In an important phase 3 trial, Merck’s (MRK) new investigational 9-valent Human Papilloma virus (HPV) vaccine, known as V503, compared favorably to the company’s current vaccine, GARDISIL, and showed strong protection against an additional five HPV types. Merck plans to file for approval with the U.S. FDA before the end of 2013.
Merck’s stock has suffered in the last year, falling 1.7% compared with a 23% gain for the S&P 500. The company is refocusing its sales and R&D efforts, as sales of its oral diabetes treatment have not met consensus expectations. GARDISIL, however, has been a positive note, making Monday’s news of positive phase 3 clinical results for the follow-on vaccine, V503, all the more important.
Merck’s V503 is a 9-valent vaccine, meaning that it is designed to protect against nine different strains of HPV. The current vaccine, GARDISIL, protects against four strains. HPV is the most common sexually transmitted infection (STI) and can cause serious health problems, including certain cancers.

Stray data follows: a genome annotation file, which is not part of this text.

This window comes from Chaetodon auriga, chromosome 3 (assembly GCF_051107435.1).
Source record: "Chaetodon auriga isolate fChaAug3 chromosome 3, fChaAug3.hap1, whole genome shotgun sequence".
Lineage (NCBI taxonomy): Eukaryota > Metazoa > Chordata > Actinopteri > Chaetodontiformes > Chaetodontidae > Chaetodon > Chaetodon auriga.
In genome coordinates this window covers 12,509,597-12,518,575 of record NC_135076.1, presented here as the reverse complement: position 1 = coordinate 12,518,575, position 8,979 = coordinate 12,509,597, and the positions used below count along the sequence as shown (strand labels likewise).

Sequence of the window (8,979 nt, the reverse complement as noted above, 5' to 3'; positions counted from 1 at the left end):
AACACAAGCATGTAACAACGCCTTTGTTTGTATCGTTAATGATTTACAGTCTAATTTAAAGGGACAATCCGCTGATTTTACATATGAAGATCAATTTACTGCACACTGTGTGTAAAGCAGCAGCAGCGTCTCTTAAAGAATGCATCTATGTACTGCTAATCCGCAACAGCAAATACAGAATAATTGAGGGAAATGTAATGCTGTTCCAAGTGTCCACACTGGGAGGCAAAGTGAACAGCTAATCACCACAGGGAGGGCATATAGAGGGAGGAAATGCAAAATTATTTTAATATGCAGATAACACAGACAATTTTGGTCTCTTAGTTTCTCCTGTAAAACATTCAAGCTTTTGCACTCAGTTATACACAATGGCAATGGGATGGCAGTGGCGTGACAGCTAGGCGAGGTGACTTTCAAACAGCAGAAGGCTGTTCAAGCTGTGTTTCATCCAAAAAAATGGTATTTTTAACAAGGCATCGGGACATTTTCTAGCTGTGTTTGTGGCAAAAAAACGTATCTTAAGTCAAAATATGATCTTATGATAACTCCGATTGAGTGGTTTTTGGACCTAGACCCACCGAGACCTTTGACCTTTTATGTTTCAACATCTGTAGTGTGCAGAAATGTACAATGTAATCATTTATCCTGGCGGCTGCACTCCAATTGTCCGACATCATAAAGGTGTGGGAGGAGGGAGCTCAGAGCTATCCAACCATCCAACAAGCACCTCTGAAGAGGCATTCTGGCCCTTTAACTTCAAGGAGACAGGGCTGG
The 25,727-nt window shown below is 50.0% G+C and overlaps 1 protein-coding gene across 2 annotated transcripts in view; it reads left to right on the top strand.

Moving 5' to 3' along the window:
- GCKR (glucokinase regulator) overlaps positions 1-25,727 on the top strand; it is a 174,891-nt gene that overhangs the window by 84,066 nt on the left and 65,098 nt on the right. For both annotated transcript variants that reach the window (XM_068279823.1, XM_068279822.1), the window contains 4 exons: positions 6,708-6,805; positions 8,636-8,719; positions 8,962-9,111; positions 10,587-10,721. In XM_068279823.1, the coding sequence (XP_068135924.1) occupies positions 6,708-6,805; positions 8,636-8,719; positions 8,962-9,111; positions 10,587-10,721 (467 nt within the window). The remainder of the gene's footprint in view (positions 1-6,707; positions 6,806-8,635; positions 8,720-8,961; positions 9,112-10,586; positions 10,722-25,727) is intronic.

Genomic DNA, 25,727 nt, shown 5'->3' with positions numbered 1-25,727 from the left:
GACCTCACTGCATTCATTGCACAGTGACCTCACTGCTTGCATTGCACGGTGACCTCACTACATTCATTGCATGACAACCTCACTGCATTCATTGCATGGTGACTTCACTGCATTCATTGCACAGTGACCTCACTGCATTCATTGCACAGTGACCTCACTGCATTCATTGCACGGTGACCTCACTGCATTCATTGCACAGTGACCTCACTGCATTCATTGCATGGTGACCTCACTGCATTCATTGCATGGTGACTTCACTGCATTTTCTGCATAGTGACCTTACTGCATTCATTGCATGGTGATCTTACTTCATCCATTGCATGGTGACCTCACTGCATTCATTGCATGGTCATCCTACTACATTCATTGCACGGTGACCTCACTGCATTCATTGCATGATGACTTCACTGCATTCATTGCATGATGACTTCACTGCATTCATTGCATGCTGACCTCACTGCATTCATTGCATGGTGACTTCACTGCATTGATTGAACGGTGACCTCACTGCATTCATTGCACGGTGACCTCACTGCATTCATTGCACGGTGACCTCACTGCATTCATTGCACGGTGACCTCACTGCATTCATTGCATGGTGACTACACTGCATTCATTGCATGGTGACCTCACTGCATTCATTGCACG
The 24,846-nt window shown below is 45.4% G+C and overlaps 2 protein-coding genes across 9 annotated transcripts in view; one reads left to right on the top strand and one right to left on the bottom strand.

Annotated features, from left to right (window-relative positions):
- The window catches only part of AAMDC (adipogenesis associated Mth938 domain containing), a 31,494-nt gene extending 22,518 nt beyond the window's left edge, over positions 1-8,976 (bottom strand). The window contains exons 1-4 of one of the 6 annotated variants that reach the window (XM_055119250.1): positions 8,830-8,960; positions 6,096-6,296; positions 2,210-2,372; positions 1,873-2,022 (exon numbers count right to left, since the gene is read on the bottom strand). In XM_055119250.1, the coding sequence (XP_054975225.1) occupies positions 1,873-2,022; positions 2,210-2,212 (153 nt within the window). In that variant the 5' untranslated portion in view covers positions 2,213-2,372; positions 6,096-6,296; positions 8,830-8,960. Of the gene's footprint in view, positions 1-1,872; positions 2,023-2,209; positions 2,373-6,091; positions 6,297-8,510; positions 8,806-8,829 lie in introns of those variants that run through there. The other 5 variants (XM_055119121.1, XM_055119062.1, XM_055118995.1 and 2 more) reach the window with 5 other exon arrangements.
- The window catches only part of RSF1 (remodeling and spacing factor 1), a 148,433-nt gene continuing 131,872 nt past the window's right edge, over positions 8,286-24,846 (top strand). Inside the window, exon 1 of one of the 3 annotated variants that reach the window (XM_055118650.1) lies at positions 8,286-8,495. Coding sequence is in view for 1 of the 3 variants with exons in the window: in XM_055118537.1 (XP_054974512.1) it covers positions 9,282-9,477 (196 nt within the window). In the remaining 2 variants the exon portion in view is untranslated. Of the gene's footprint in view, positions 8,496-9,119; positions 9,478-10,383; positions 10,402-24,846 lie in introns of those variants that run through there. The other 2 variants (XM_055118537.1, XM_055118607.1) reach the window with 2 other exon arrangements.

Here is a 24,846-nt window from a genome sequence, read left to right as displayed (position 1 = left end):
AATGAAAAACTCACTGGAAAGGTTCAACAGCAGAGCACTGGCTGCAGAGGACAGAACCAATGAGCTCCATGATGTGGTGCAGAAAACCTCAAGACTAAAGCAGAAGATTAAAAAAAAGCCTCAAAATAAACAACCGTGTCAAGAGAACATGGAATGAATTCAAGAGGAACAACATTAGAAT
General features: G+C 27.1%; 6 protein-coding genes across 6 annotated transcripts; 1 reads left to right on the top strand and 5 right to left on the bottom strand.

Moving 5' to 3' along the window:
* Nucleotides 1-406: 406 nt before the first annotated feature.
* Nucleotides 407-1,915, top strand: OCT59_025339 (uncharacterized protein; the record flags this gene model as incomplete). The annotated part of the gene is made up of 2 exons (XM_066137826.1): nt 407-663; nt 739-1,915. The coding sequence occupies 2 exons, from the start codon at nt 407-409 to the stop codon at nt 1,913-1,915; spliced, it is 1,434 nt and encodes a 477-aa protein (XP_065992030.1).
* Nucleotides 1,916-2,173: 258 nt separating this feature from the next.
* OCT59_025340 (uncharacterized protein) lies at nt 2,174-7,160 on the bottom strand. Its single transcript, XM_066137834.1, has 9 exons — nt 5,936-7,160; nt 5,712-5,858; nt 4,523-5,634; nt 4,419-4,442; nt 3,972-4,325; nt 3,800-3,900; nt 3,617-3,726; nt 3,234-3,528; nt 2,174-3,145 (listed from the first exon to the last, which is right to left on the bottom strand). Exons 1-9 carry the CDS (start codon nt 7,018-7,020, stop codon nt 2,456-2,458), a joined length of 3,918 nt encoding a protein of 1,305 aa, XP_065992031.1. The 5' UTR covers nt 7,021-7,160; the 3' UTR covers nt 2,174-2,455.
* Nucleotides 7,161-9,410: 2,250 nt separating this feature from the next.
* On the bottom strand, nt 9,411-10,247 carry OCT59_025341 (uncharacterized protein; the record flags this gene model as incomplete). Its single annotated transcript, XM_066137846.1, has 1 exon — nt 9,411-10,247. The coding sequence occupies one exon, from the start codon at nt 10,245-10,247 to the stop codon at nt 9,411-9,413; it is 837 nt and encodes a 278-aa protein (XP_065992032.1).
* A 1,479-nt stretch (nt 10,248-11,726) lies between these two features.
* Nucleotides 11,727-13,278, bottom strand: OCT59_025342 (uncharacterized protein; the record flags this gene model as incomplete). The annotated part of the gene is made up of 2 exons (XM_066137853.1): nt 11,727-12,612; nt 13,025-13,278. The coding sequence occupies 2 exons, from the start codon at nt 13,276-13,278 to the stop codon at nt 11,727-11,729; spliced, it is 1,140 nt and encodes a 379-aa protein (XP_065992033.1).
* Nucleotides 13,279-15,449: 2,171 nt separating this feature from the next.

Both GARDISIL and V503 protect against cancer-causing strains of HPV as well as those that cause genital warts. The seven cancer-causing HPV types in V503 (16, 18, 31, 33, 45, 52 and 58) cause approximately 90% of cervical cancer cases, 80% of high-grade cervical pre-cancers (those with a significant level of abnormal cell growth) and approximately 50-60% percent of cases of low-grade (lower levels of abnormal cell growth) cervical pre-cancers. After HPV types 16 and 18, the five additional HPV types in V503 are the most common cervical cancer-causing types worldwide. HPV types 6 and 11 cause approximately 90 percent of genital warts cases.
Data from the study, along with results from two additional studies, will be presented on Tuesday, November 5 at the European Research Organization on Genital Infection and Neoplasia (EUROGIN) Congress.
The phase 3 study looked at safety, efficacy and immunogenicity of V503 versus GARDISIL in 16-26 year-old females. Results showed that V503 prevented approximately 97% percent of cervical, vaginal and vulvar pre-cancers caused by HPV types 31, 33, 45, 52, and 58 (those not included in the GARDISIL vaccine). In addition, V503 showed non-inferior (comparable) protection against the four HPV strains included in GARDISIL (Types 6, 11, 16 and 18). In addition, the study showed similar safety profiles (presence of side-effects).
The additional studies looked at efficacy in adolescents who have likely not been exposed to the HPV virus. These studies measure the level of specific antibodies after the vaccine as a surrogate for efficacy. These studies showed similar efficacy and safety compared with GARDISIL.